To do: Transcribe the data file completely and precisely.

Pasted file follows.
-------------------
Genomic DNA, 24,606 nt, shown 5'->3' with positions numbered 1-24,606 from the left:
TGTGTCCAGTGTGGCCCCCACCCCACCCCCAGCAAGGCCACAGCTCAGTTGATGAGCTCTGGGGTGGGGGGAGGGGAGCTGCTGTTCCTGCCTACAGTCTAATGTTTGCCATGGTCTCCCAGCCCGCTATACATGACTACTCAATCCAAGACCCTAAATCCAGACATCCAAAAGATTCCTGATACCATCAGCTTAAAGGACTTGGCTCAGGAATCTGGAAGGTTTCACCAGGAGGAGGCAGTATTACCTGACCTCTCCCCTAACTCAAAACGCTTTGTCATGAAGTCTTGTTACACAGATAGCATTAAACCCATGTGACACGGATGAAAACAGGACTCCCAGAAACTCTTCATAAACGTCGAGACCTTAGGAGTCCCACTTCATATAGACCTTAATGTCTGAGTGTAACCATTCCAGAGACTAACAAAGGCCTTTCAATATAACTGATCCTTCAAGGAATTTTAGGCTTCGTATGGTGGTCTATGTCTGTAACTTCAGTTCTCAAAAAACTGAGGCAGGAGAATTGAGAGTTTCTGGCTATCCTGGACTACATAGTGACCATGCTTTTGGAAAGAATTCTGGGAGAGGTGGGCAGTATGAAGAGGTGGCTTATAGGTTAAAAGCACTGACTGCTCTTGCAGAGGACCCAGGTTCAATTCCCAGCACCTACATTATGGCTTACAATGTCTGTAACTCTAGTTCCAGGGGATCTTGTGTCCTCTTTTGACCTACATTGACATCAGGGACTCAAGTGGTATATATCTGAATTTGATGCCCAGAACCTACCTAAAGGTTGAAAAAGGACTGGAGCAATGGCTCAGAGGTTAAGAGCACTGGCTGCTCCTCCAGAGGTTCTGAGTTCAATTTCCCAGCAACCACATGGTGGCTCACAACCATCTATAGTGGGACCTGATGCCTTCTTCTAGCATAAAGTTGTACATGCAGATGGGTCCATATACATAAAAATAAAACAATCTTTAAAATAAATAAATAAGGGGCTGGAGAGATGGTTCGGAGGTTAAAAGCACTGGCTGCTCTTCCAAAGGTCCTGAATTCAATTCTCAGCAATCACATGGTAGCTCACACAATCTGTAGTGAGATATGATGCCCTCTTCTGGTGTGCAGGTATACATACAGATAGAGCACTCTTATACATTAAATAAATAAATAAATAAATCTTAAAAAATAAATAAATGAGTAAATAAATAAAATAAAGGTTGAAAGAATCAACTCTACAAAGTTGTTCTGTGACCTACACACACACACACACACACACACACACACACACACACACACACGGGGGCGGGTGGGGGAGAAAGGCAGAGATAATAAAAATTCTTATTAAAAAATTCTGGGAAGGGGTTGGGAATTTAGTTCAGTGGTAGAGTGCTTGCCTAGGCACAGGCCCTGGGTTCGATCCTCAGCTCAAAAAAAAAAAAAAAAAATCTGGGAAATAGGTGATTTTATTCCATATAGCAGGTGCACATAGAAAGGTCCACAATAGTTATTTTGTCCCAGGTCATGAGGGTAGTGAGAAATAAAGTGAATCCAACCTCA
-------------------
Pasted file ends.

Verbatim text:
Genomic DNA, 24,606 nt, shown 5'->3' with positions numbered 1-24,606 from the left:
TGTGTCCAGTGTGGCCCCCACCCCACCCCCAGCAAGGCCACAGCTCAGTTGATGAGCTCTGGGGTGGGGGGAGGGGAGCTGCTGTTCCTGCCTACAGTCTAATGTTTGCCATGGTCTCCCAGCCCGCTATACATGACTACTCAATCCAAGACCCTAAATCCAGACATCCAAAAGATTCCTGATACCATCAGCTTAAAGGACTTGGCTCAGGAATCTGGAAGGTTTCACCAGGAGGAGGCAGTATTACCTGACCTCTCCCCTAACTCAAAACGCTTTGTCATGAAGTCTTGTTACACAGATAGCATTAAACCCATGTGACACGGATGAAAACAGGACTCCCAGAAACTCTTCATAAACGTCGAGACCTTAGGAGTCCCACTTCATATAGACCTTAATGTCTGAGTGTAACCATTCCAGAGACTAACAAAGGCCTTTCAATATAACTGATCCTTCAAGGAATTTTAGGCTTCGTATGGTGGTCTATGTCTGTAACTTCAGTTCTCAAAAAACTGAGGCAGGAGAATTGAGAGTTTCTGGCTATCCTGGACTACATAGTGACCATGCTTTTGGAAAGAATTCTGGGAGAGGTGGGCAGTATGAAGAGGTGGCTTATAGGTTAAAAGCACTGACTGCTCTTGCAGAGGACCCAGGTTCAATTCCCAGCACCTACATTATGGCTTACAATGTCTGTAACTCTAGTTCCAGGGGATCTTGTGTCCTCTTTTGACCTACATTGACATCAGGGACTCAAGTGGTATATATCTGAATTTGATGCCCAGAACCTACCTAAAGGTTGAAAAAGGACTGGAGCAATGGCTCAGAGGTTAAGAGCACTGGCTGCTCCTCCAGAGGTTCTGAGTTCAATTTCCCAGCAACCACATGGTGGCTCACAACCATCTATAGTGGGACCTGATGCCTTCTTCTAGCATAAAGTTGTACATGCAGATGGGTCCATATACATAAAAATAAAACAATCTTTAAAATAAATAAATAAGGGGCTGGAGAGATGGTTCGGAGGTTAAAAGCACTGGCTGCTCTTCCAAAGGTCCTGAATTCAATTCTCAGCAATCACATGGTAGCTCACACAATCTGTAGTGAGATATGATGCCCTCTTCTGGTGTGCAGGTATACATACAGATAGAGCACTCTTATACATTAAATAAATAAATAAATAAATCTTAAAAAATAAATAAATGAGTAAATAAATAAAATAAAGGTTGAAAGAATCAACTCTACAAAGTTGTTCTGTGACCTACACACACACACACACACACACACACACACACACACACACACACGGGGGCGGGTGGGGGAGAAAGGCAGAGATAATAAAAATTCTTATTAAAAAATTCTGGGAAGGGGTTGGGAATTTAGTTCAGTGGTAGAGTGCTTGCCTAGGCACAGGCCCTGGGTTCGATCCTCAGCTCAAAAAAAAAAAAAAAAAATCTGGGAAATAGGTGATTTTATTCCATATAGCAGGTGCACATAGAAAGGTCCACAATAGTTATTTTGTCCCAGGTCATGAGGGTAGTGAGAAATAAAGTGAATCCAACCTCA